Accountable Leadership Mark Porter 10 October 2023

Accountable Leadership

In a recent conversation with an executive level leader, they detailed that their organization was having issues with their mid-level managers inability to hold their subordinates accountable. “It’s easier for them to avoid potential confrontation rather than holding the staff responsible to perform their duties”.

My initial inquiries involved understanding the identification/hiring process for leaders, leadership development training, and performance management protocols. The response consisted of

a generic leadership description is used for all management postings, and leadership training is the responsibility of each employee. Negative performance reviews are rare because finding and retaining talented people is difficult.

Where’s the accountability in that philosophy?

As stated in my previous postings, leadership effectiveness and organizational performance is subject to the degree of trust subordinates perceive in their leadership. Employees who trust their leadership become committed followers leading their organization to elevated performance and sustained competitive advantage. Failing to create a culture of accountability reduces trust in leadership, increases uncertainty, stifles team building, hinders innovation, and at best it will maintain the status quo. Status quo equals a failing organization and talent attrition!

It is unrealistic to expect leaders to be effective at attaining organizational success if the business does not identify a profile of attributes for potentially effective leadership candidates, provide leadership development training, and solicit sincere feedback from employees as an assessment of their leader’s performance.

Identifying potentially effective leaders is a critical first step. There is a range of effective psychometric analysis tools available for identifying potentially effective leaders. The most effective tools incorporate assessments of psychological, intellectual, and social capital.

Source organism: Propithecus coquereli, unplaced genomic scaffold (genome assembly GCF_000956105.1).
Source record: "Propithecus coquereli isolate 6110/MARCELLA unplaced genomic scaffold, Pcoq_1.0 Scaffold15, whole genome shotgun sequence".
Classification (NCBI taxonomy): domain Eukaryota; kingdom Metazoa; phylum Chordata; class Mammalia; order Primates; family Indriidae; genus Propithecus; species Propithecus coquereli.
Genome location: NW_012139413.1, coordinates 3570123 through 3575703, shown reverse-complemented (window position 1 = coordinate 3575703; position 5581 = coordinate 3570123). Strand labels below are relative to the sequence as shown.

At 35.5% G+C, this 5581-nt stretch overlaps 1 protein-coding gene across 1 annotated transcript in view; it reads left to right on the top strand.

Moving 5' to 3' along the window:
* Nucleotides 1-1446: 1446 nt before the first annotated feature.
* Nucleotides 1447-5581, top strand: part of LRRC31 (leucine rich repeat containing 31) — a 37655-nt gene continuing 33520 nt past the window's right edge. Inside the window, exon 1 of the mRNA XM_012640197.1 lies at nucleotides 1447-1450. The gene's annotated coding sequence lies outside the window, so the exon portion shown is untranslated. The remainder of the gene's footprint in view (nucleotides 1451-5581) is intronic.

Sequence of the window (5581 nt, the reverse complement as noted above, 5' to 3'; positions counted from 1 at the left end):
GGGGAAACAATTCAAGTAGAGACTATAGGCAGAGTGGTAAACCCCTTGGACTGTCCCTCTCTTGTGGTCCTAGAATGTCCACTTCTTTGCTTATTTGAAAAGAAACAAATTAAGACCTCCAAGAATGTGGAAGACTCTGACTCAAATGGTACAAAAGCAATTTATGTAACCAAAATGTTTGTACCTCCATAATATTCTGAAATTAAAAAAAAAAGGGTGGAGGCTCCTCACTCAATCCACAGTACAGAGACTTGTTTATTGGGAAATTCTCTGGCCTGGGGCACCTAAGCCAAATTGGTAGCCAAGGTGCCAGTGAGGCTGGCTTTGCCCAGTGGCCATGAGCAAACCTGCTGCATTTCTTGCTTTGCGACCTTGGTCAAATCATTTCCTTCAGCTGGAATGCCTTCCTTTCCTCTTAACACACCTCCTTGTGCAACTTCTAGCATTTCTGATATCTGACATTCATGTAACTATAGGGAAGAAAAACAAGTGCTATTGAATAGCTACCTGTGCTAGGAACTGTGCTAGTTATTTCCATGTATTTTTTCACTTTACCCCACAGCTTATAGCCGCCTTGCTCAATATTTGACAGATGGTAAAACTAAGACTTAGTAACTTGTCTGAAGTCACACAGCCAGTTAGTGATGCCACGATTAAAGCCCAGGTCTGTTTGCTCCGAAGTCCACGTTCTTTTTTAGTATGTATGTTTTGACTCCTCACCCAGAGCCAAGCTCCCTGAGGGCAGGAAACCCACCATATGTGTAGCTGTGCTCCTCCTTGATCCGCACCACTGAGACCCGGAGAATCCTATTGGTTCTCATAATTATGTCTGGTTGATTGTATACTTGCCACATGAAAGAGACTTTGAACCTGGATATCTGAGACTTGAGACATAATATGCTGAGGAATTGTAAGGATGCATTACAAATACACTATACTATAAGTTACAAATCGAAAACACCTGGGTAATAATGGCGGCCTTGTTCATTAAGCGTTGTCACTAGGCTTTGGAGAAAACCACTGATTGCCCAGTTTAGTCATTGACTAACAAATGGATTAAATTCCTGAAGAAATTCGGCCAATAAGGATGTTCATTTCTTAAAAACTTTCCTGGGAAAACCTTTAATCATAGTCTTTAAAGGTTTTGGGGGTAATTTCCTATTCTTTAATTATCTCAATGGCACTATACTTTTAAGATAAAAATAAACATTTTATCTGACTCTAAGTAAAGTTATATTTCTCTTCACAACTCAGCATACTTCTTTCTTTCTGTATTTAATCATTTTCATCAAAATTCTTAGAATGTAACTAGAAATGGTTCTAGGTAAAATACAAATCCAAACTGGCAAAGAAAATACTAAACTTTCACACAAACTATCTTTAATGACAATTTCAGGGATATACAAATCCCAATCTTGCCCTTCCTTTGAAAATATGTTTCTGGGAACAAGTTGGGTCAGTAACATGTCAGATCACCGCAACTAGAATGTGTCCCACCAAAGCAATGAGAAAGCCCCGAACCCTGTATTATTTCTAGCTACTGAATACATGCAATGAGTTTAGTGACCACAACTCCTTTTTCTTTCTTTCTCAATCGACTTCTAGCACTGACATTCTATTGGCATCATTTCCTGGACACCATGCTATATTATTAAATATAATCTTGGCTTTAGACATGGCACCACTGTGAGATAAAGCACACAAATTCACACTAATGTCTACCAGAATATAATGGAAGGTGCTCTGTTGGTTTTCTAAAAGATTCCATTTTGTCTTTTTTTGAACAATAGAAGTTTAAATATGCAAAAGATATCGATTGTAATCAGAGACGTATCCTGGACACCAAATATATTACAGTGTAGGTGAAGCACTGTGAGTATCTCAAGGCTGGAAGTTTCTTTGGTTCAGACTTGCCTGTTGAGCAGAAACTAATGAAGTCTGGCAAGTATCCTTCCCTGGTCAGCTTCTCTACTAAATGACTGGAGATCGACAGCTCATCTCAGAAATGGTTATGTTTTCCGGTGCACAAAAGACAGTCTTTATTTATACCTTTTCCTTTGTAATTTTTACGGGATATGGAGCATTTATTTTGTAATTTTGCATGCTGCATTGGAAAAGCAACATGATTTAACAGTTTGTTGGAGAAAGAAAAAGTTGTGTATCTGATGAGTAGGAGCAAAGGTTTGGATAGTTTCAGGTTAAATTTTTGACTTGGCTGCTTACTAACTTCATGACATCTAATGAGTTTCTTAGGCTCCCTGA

• Psychological capital: personality and mental abilities
  • Intellectual capital: knowledge/skills via education and experience
  • Social capital: interpersonal abilities interrelated with personal/professional networks

Successful organizations assess and profile the degree of psychological, intellectual, and social capital required for a leader to be successful. Identifying the appropriate candidate based on the defined profile enhances the chance of creating a high-performance culture with committed followers and cohesive teams who outperform their competitors.

High performance cultures are characterized by:
  • Enhanced innovation
  • Reduced uncertainty/complexity
  • Elevated Risk Tolerance
  • Increased accountability
Cohesive organizational teams are characterized by:
  • Synchronicity
  • Shared purpose
  • Goal achievement
  • Accountability

Accountability is preeminent when it is engrained and expected within the culture and among the people. The foundation for accountability is established by leadership, but accountability is most influential when it is enforced by an employee’s peers. Therefore, a culture of accountability, and ultimately sustained competitive advantage is the resultant of successfully identifying talent as potentially effective leaders. Leadership effectiveness should emphasize group performance and followership cohesiveness. Group performance and followership cohesiveness is a by-product of selecting a candidate with the necessary psychological, intellectual, and social capital for the situation. As Lao Tzu stated:

“The good leader is revered, the wicked leader is despised, the great leader: the people say we did it ourselves”. Talent identification/placement is a critical step for establishing the accountability culture required for sustainable competitive advantage.

Soteria Alliance builds high performance work cultures and develops effective leaders!